Urban planning and transportation lessons from Mexico part II: Mexico City
Mexico City’s metropolitan area is home to 22 million people and is as energetic and chaotic as you can imagine. With such a concentration of people, ideas, and economic activity, it has become one of the great cultural, business, and transportation nodes of the globe. From its days as one of the world’s smoggiest locales, the city (also known as “the D.F.” or “distrito federal”) has come a long way in some of its transportation decisions, but has much work ahead of it to improve the quality of life for residents and visitors alike.
I had the privilege of traveling through Mexico recently and documented my observations on the urban form of two cities; you can read my Oaxaca City post here.
In this article, I’ll touch on Mexico City’s progress towards becoming a cleaner and greener city through some interesting programs and policies.
Why is Mexico City important?
Mexico City is just plain big, and getting bigger, and with demographics on its side, you can be sure that the future of the world will be written in places like Mexico City. It’s one of the most populous urban locales in the Western hemisphere and a laboratory to test solutions for other growing mega-cities.
How far has Mexico City come?
In 1992, Mexico City had the lowest air quality of any city in the world. Ozone alone was responsible for 1,000 premature deaths and 35,000 hospitalizations per year.
Since then, the government has mandated the use of catalytic converters and emissions testing for automobiles and that gasoline be unleaded. They’ve also implemented Hoy No Circula, a policy that means cars—based on license plate numbers—aren’t allowed to drive on certain days.
The municipal and state governments have also made a concerted effort to move polluting industries away from the city and have invested in mass transit and bike lanes. In particular, the subway is fast, cheap (five pesos per trip), and clean, while 150 kilometres of designated bike paths now line the city.
These measures have made a difference: sulfur oxide pollution is down 70%, but with 5.5 million cars on the road and average automobile commutes of three hours per day, it’s no surprise that poor air quality is still responsible for 5,000 premature deaths in Mexico City every year.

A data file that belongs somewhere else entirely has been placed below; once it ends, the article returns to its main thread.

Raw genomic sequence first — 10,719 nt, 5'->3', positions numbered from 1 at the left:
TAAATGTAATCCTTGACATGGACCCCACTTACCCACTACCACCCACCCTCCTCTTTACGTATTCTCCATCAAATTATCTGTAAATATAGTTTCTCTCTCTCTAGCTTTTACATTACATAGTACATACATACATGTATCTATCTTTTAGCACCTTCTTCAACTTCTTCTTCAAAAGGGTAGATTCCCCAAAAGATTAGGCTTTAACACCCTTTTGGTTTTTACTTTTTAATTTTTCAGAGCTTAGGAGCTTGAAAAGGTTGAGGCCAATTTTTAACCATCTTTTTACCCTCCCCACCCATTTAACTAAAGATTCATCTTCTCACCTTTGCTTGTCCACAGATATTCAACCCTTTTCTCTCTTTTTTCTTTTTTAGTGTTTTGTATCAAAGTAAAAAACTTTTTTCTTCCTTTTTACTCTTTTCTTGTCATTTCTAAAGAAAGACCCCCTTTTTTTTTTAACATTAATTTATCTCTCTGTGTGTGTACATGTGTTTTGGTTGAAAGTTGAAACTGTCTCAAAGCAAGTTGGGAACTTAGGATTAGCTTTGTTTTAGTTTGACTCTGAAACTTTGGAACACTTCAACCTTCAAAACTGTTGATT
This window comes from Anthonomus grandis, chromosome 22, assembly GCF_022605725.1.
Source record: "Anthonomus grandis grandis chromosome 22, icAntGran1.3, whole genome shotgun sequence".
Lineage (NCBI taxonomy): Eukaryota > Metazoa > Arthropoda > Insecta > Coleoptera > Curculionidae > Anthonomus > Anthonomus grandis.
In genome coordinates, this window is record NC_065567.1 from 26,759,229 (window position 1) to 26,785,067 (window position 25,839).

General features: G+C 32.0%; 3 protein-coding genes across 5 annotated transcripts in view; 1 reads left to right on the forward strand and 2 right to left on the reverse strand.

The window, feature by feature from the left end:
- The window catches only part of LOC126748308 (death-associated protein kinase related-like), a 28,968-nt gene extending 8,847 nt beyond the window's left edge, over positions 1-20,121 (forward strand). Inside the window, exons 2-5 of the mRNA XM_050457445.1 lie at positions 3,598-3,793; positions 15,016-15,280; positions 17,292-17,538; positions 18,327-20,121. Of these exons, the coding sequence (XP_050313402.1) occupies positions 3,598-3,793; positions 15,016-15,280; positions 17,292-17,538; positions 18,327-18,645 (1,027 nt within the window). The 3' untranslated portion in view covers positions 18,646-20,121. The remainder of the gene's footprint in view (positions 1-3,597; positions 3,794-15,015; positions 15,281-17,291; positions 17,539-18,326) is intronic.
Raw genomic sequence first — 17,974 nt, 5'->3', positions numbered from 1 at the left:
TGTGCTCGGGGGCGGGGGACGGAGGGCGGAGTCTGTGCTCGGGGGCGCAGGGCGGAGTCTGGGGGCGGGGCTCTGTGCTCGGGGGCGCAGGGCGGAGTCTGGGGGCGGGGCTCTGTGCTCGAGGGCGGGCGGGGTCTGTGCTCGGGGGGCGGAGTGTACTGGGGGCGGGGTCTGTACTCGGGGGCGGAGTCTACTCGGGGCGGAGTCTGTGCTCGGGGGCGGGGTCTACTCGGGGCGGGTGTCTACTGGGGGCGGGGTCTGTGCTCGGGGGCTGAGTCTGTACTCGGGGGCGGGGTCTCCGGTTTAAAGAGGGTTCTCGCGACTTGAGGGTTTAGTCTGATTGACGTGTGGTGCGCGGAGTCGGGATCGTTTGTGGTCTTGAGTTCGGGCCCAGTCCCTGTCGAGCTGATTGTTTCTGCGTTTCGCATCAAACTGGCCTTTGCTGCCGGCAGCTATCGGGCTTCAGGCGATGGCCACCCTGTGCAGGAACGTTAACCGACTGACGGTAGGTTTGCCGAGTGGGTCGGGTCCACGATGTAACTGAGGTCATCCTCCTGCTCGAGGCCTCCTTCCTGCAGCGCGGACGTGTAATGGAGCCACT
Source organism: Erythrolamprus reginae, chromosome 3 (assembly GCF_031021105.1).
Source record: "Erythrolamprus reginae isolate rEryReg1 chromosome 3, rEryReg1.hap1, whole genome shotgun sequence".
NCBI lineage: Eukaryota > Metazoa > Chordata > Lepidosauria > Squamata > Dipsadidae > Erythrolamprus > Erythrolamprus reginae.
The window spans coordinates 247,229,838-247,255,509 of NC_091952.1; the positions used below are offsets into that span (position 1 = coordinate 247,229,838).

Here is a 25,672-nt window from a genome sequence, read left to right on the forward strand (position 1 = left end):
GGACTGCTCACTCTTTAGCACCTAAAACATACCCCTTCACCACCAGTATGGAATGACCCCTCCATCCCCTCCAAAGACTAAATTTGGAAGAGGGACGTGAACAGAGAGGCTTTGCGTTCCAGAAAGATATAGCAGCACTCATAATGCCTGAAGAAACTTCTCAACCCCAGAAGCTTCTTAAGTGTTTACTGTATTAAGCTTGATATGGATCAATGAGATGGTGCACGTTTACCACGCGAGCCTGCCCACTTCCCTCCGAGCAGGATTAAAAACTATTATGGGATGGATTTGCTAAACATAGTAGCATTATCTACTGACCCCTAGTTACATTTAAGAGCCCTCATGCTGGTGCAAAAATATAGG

This is to say nothing of the incredible dangers posed by traffic accidents and the health consequences of inactive transportation. Mexico can be a dangerous place to move around in.
What Mexico City gets right
Like in my Oaxaca City post, I’ll start with the basic urban form: Mexico’s core areas have a number of pedestrian-only and highly walkable plazas and streets that really draw people out.
Yes, the city is large, sprawling, and car dependent; but the importance of good land use cannot be understated in these centres.
Walkability is good for business, good for health, good for air quality, and good for energy efficiency. It makes people want to come out, socialize, and spend money.
While electric vehicle (EV) penetration in Mexico is low, Mexico City has a fleet of about 60 all-electric Nissan Leaf cabs in circulation.
Call it green washing, in light of the city’s issues, or call it a pilot project, but it’s an important start in terms of cleaning the air.
The municipal government is in a great place to push the uptake of EVs through charging infrastructure and the provision of incentives. Tackling fleets first is an effective way to nudge the market.
Mexico City is home to the world’s fourth largest bike share, Ecobici.
With over 6,000 bikes across 444 stations, about 30 million trips have been taken by the program’s riders. How’s it work?